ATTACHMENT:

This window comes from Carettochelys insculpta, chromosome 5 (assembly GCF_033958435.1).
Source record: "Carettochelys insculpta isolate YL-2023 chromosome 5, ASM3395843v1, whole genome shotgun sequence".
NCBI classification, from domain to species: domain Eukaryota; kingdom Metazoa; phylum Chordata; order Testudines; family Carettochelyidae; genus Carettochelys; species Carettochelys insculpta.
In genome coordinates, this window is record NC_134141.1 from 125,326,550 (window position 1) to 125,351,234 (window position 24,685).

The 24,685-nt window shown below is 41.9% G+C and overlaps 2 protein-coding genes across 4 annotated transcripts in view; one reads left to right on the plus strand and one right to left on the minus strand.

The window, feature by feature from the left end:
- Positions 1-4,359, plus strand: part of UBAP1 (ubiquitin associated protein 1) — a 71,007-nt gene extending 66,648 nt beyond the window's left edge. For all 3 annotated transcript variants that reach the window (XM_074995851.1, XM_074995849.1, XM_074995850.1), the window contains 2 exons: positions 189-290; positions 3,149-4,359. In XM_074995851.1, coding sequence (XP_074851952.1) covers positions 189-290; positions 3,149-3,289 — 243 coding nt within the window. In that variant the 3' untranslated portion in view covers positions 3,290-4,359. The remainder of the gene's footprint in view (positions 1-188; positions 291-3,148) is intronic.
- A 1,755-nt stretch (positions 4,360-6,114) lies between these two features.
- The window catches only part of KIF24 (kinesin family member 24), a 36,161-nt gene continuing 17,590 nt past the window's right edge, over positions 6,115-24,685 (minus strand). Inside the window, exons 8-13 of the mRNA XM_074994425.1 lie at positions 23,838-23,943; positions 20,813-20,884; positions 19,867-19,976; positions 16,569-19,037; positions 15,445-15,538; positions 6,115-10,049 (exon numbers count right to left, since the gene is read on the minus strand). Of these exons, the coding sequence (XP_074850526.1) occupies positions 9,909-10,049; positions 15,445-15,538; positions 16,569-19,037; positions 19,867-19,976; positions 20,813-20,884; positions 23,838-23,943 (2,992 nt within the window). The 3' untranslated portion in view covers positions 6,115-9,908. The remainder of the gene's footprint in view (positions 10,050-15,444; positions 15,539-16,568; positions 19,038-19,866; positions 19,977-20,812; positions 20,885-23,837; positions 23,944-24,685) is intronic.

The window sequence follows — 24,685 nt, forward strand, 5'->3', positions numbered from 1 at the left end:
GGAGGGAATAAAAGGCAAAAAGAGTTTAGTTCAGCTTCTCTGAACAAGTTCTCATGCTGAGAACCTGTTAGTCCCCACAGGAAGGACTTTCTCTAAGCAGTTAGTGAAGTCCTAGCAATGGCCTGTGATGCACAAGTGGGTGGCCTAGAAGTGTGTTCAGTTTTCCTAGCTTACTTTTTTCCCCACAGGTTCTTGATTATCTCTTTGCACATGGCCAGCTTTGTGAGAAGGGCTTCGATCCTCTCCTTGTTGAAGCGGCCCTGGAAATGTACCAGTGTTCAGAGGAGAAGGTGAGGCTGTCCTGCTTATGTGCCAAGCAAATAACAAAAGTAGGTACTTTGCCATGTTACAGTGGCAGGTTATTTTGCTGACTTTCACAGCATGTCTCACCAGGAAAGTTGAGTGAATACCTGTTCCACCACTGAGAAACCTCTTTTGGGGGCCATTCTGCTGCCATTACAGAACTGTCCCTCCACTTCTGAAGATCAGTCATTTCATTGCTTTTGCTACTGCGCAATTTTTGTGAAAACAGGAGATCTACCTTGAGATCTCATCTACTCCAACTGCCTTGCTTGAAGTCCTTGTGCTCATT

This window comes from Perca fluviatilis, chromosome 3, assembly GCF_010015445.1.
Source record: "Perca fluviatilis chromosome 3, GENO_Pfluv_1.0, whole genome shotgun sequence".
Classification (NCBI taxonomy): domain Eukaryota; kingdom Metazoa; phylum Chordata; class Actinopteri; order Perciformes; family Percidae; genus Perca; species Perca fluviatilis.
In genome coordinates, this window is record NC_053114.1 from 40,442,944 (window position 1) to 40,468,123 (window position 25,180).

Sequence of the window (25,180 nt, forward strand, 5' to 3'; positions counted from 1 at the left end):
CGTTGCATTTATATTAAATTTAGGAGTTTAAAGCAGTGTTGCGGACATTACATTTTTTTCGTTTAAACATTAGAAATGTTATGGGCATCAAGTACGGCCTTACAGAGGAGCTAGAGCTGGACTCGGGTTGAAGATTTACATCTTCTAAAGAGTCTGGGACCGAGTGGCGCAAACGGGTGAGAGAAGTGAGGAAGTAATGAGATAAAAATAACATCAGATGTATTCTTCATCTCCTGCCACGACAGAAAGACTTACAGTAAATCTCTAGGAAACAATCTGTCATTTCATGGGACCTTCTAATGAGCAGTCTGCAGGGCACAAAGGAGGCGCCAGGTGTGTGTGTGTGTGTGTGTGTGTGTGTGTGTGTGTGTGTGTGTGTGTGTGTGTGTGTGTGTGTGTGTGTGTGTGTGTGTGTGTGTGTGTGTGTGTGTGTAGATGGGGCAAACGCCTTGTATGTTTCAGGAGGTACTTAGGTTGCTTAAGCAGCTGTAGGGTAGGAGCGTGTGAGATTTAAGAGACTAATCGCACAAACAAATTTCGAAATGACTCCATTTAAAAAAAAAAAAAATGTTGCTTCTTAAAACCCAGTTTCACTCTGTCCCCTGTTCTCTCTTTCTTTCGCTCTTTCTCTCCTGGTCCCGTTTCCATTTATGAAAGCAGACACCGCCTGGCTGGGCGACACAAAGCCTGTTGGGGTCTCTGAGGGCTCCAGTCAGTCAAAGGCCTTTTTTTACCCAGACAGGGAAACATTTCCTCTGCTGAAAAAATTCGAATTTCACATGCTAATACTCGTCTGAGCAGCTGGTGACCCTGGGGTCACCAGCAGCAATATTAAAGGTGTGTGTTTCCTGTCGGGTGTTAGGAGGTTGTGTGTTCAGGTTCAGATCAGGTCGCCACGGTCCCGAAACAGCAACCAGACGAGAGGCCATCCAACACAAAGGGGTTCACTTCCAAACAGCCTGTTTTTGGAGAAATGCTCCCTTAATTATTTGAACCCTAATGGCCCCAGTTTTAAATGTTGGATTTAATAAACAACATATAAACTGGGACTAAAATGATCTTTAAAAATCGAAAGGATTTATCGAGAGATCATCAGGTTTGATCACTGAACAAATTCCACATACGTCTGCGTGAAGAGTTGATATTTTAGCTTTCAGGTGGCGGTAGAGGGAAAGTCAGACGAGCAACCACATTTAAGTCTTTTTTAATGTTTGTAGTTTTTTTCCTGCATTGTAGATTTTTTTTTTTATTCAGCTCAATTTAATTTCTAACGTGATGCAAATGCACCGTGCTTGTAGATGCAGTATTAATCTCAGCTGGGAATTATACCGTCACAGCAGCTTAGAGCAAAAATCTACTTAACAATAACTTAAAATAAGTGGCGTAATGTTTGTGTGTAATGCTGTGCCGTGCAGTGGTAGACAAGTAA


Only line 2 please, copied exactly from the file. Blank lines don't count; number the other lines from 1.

Source record: "Carettochelys insculpta isolate YL-2023 chromosome 5, ASM3395843v1, whole genome shotgun sequence".